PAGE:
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Friday, January 8, 1999 Published at 15:23 GMT


Flying start for the euro

Currency traders have got used to euro prices

Europe's new single currency, the euro, has had a dream start. The transition has gone smoothly, it has been accepted by bankers worldwide and already it is a force on the world's financial markets. But does this set it on course for a bright future?

The launch

One could see broad smiles in Frankfurt this week and there were sighs of relief at the European Central Bank (ECB) after the euro had taken the first three big hurdles:

  • Conversion
    European bankers had only three days - over the New Year weekend - to convert shares, currency holdings, government bonds and other assets into euros, but the number-crunching exercise was trouble-free.
  • Trading
    Asia's financial markets had the first bite at the euro, and some had worried that they might reject the new currency, setting the trend for the whole market. However, the euro started life in Sydney, Tokyo and Hong Kong with strong gains.
  • Settlement
    The international payment and settlement systems harboured the biggest potential for euro trouble. Doomsayers had predicted that millions of dollars, pounds and euros could be lost because of misdirected payments and failed trades, but banks reported only minor glitches.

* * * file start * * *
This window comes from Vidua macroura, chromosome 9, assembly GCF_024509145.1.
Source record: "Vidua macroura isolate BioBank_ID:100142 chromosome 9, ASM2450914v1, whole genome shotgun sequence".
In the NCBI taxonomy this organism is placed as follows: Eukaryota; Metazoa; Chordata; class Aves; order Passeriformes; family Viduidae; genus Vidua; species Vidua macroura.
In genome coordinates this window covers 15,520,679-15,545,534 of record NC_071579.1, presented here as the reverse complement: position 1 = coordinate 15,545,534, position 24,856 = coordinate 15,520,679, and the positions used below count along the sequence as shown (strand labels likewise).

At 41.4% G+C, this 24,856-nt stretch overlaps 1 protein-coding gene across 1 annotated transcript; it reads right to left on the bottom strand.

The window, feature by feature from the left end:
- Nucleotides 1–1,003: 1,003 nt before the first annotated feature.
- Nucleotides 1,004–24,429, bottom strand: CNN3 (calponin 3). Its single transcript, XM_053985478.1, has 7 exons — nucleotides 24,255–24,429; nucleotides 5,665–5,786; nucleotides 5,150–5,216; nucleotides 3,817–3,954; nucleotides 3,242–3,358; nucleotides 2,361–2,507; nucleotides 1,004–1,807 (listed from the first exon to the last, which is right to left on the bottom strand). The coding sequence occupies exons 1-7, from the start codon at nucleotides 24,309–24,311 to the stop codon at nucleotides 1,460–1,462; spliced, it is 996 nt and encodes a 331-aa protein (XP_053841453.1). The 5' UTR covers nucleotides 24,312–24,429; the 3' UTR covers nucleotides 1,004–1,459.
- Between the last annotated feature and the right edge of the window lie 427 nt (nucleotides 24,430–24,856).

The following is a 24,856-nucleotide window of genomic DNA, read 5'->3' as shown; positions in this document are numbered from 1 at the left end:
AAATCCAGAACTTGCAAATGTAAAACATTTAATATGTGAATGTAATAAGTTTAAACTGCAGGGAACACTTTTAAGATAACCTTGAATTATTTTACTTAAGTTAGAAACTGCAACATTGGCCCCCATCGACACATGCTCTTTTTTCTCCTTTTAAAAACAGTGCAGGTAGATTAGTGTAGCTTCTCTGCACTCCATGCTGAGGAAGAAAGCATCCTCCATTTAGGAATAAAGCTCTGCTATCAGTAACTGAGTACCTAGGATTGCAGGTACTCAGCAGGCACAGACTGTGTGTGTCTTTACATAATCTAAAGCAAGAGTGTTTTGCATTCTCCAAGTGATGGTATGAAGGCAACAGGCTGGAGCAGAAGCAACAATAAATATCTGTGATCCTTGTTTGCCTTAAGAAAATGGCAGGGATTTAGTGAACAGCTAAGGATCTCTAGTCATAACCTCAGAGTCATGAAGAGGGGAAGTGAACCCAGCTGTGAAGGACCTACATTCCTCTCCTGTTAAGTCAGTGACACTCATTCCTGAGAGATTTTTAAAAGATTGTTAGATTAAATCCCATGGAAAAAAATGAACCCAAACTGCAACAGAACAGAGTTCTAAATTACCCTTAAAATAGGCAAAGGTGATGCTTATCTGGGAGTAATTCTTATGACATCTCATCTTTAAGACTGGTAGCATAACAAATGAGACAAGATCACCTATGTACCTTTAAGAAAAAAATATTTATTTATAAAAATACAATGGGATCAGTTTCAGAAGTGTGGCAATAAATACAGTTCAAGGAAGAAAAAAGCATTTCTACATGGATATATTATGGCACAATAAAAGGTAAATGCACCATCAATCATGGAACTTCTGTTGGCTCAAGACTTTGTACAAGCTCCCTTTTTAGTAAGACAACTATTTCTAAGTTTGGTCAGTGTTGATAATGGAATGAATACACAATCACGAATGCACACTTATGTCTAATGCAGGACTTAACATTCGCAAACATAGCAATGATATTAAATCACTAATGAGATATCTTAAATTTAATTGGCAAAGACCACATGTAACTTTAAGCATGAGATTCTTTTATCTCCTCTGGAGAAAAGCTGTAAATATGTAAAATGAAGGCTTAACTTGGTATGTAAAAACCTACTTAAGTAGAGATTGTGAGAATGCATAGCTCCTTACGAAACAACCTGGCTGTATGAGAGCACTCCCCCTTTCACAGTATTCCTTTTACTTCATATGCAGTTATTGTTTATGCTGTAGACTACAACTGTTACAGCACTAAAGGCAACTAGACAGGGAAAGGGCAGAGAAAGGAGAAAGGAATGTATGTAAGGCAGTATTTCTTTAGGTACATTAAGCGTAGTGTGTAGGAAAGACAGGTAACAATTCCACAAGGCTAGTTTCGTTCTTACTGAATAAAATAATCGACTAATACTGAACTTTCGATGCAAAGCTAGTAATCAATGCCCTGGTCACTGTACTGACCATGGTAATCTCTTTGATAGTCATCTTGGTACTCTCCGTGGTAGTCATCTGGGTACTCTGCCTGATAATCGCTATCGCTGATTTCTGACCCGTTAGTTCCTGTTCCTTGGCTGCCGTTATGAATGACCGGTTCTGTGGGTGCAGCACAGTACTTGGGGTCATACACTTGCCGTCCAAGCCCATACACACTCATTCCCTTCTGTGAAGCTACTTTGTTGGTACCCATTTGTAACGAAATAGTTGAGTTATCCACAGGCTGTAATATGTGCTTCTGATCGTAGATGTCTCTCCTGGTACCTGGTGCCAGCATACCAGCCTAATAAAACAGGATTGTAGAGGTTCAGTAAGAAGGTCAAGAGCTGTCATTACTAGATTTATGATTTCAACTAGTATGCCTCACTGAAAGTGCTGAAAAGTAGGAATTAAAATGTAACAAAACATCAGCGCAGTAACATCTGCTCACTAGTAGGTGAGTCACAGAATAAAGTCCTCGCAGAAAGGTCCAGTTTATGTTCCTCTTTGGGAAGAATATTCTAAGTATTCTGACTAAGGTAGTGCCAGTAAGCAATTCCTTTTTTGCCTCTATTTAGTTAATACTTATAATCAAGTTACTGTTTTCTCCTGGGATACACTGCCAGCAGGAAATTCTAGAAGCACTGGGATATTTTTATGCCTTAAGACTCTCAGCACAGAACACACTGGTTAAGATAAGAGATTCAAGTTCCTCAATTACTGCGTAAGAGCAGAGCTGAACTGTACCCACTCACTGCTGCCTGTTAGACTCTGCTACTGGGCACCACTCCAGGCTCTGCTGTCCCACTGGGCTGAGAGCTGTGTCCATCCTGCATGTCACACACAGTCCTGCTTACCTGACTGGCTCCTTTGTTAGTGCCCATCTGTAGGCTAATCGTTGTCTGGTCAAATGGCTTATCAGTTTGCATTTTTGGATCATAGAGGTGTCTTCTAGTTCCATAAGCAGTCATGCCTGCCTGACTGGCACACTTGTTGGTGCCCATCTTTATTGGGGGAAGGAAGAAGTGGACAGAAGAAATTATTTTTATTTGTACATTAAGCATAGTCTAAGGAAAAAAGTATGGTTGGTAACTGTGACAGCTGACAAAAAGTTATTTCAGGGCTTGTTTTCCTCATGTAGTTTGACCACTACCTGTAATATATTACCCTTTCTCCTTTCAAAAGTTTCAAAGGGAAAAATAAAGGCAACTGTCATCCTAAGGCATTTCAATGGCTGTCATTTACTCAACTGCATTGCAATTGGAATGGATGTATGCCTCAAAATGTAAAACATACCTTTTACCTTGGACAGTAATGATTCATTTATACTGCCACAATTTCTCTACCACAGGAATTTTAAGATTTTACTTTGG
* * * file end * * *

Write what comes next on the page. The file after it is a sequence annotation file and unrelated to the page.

[ image: Time to celebrate the euro?]
Time to celebrate the euro?
The euro has turned out to be a stable currency. On Friday one euro bought $1.1575 and 0.7098. This is below the dollar price set for the euro's launch on 1 January, although that is due mainly to the unexpected strength of the US economy. And the euro has gained some ground against the pound.

Bankers and politicians have given the euro the thumbs-up and are celebrating what has been a good launch - at least technically.

Euro boost for shares

Tim Huddart, Director of Global Research at Merrill Lynch, says the new currency has a "warm and cuddly feeling" about it. He is reluctant to speak of euro-phoria, but says the euro has triggered a lot of "enthusiasm" on stockmarkets worldwide.

Mr Huddart believes that international investors are now more aware of the European market place. As a result they have begun to shift assets into Euroland and he predicts that share prices of big well-known companies will benefit most. That could take the blue-chip indices of Europe's stock markets to new heights.

No volatility


[ image: Overall market volume is still low, but interbank trading in euros has been hefty]
Overall market volume is still low, but interbank trading in euros has been hefty
The currency markets are happy too. Ravi Bulchandani, Head of Global Currency Strategy at Morgan Stanley Dean Witter, confirms that the euro had a good start: "Given the monumental nature of the undertaking it has gone remarkably smoothly."

On the first day of trading the euro proved to be a strong currency and Mr Bulchandani says that it has a "pretty bright outlook".